As the imprisonment is announced and Raghu shifts near the jail, he has to wait till Liak comes out. He starts becoming a passive character. The writers take this opportunity to change our perspective. Now we see Liak's life in the jail, his failed attempt to escape, his fight with the other prisoners. After spending dedicated screen-time with Liak, he becomes more than just an antagonist. Audiences’ reference-point starts to shift.
The next significant plot point in the narrative is Liak getting diagnosed with cancer. If Raghu forgives him, Liak can spend his last few days out of jail.
Then a social activist Shobha comes to Raghu, asking for a favour for Liak. Raghu lets him get out of the jail only when he gets the information of Liak’s partner, Harman. Here onwards Raghu starts the action for which he has been waiting for years. Till now we have seen him waiting for the revenge for 15 years!!
The second half is denser in action and plot. The first half is a built-up for this action. Here onwards we start seeing the story of Raghu's vengeance and Liak's attempt to live life in his last few days. By now it's clear for the viewers that it can't be only Raghu’s or Liak’s story. Both of them are on their journeys. On one side, Raghu has a strong motive of vengeance, and on the other side, we see the story of a man (Liak) who is going to die within a year.
Here onwards, it's difficult to say who is right and who is wrong. In fact, Raghu gradually starts crossing the line and turn into a darker character. In the beginning, we were shown that Liak is the real murderer. But after seeing Raghu killing Harman and his wife, and also because of the way he kills them, it becomes more and more difficult to sympathize with him.
On the other hand, we see Liak meeting his mom and also his old lover - Jhimli. He is trying hard to get his share of money from Harman and enjoy his last days with Jhimli but his destiny is tied with Raghu, and Raghu will not let him get the happy ending he desperately wants. When Liak meets Raghu and realizes this, his character starts changing fundamentally.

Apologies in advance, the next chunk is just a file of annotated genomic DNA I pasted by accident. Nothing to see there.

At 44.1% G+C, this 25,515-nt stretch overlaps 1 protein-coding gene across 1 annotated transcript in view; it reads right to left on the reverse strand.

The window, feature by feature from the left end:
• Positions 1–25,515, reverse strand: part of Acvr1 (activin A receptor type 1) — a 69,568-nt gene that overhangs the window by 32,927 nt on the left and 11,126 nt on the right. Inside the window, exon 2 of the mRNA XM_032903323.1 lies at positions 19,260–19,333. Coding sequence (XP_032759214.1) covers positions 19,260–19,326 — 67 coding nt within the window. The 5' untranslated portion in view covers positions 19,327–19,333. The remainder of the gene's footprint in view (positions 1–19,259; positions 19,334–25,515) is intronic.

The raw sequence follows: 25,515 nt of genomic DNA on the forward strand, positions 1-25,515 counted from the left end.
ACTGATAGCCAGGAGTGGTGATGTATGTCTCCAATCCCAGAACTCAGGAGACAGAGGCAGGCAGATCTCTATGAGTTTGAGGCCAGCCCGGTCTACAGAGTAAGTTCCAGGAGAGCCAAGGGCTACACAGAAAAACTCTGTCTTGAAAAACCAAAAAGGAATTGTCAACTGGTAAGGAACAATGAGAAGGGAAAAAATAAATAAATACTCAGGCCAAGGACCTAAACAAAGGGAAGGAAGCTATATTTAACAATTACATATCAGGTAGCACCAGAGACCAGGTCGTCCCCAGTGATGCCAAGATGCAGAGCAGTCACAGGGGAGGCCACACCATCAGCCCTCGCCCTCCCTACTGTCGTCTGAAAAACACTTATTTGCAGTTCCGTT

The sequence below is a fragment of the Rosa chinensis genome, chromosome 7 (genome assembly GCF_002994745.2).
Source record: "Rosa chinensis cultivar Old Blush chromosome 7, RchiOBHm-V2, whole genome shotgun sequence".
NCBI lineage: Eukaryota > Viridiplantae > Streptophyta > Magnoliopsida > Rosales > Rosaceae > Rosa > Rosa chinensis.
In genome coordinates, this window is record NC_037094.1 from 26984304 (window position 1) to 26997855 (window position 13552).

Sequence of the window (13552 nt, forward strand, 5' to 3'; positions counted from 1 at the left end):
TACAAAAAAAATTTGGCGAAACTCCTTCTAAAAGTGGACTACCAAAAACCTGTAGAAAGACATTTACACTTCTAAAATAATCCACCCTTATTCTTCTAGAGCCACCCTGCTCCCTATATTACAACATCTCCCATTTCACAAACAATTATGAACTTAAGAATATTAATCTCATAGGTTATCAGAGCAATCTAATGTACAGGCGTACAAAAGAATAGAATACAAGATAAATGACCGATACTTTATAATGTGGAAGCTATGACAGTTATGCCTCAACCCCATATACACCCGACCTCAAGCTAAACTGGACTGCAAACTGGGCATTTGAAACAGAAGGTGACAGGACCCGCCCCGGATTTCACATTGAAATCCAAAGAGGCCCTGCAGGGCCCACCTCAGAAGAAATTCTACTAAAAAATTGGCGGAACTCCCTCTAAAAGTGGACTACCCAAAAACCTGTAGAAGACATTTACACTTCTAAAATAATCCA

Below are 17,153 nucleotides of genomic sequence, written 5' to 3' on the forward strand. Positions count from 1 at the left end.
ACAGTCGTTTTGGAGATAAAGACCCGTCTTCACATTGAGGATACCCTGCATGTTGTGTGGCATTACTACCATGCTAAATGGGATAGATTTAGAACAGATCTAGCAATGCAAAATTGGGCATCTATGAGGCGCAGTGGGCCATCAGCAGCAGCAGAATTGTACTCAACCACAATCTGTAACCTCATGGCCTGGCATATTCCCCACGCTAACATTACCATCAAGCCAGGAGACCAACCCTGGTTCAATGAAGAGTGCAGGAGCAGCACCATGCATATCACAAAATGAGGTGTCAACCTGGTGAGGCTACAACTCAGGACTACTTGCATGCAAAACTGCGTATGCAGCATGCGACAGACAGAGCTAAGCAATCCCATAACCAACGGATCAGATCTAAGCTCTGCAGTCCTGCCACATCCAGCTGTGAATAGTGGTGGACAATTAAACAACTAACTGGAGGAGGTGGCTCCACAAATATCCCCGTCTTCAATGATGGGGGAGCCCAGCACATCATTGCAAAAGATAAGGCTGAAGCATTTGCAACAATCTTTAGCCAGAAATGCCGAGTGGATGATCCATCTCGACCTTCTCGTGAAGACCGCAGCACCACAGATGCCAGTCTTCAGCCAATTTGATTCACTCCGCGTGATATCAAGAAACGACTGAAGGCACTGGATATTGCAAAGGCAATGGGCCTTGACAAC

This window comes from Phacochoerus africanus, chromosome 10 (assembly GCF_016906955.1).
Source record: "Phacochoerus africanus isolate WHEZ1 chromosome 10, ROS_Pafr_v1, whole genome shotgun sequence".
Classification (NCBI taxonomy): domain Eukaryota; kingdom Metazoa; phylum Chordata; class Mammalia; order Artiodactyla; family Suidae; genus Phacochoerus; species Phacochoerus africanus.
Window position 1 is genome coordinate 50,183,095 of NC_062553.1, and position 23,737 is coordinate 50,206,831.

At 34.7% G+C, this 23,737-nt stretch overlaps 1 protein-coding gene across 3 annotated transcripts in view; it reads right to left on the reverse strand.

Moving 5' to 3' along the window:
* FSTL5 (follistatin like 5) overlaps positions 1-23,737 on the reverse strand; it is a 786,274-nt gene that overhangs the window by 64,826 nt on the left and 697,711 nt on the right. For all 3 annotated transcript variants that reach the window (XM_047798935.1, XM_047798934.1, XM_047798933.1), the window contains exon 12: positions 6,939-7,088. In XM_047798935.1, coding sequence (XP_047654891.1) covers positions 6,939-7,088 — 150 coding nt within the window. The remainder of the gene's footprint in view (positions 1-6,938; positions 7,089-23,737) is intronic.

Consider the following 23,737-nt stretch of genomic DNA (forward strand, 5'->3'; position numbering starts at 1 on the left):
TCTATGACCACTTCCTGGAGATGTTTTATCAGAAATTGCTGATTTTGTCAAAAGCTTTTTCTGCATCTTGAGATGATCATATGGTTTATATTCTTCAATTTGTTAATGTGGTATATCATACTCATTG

Writers are usually told to mainly focus on the hero’s journey while writing. In a story, where the hero sets on a journey with an outer motive and the journey changes him internally, the antagonists, other characters, plots, subplots, twists all are tools to help the hero achieve his arc. Badlapur uses the same technique, and yet it manages to explore an arc we weren't expecting.
Like a love story where we see the complementary journeys of both the characters, here, we see the complementary journeys of Raghu and Liak who are helping each other to complete each other's journey in an attempt to achieve their respective external goals.
In the end, Raghu remains imprisoned by ‘revenge’. In the last scene, Jhimli says that he has got a second chance but we are not sure whether he would be able to use it. On the other hand, in the very end, Liak dies but his character gets an emotional closure when he surrenders himself to the police for murdering Harman and his wife. Thus, Liak succeeds in setting himself free.
So, that’s it for Badlapur. Next, I will take up another film to analyse and discuss it’s significant aspects, from a script point of view. My series will focus on some of the mainstream Hindi films of past ten years that are known for good screenwriting. Let me know your views about my observations, or any queries, in the comment box below or email me.
Here's a list of the earlier articles in the series:
1. The right set of characters - Script Analysis of Hindi film 'Wake Up Sid'
2. When the 'telling' overrules the 'story' - Script Analysis of Hindi film 'Kahaani'
3. Being true to the characters and their world - Script Analysis of Hindi film 'Dum Laga Ke Haisha'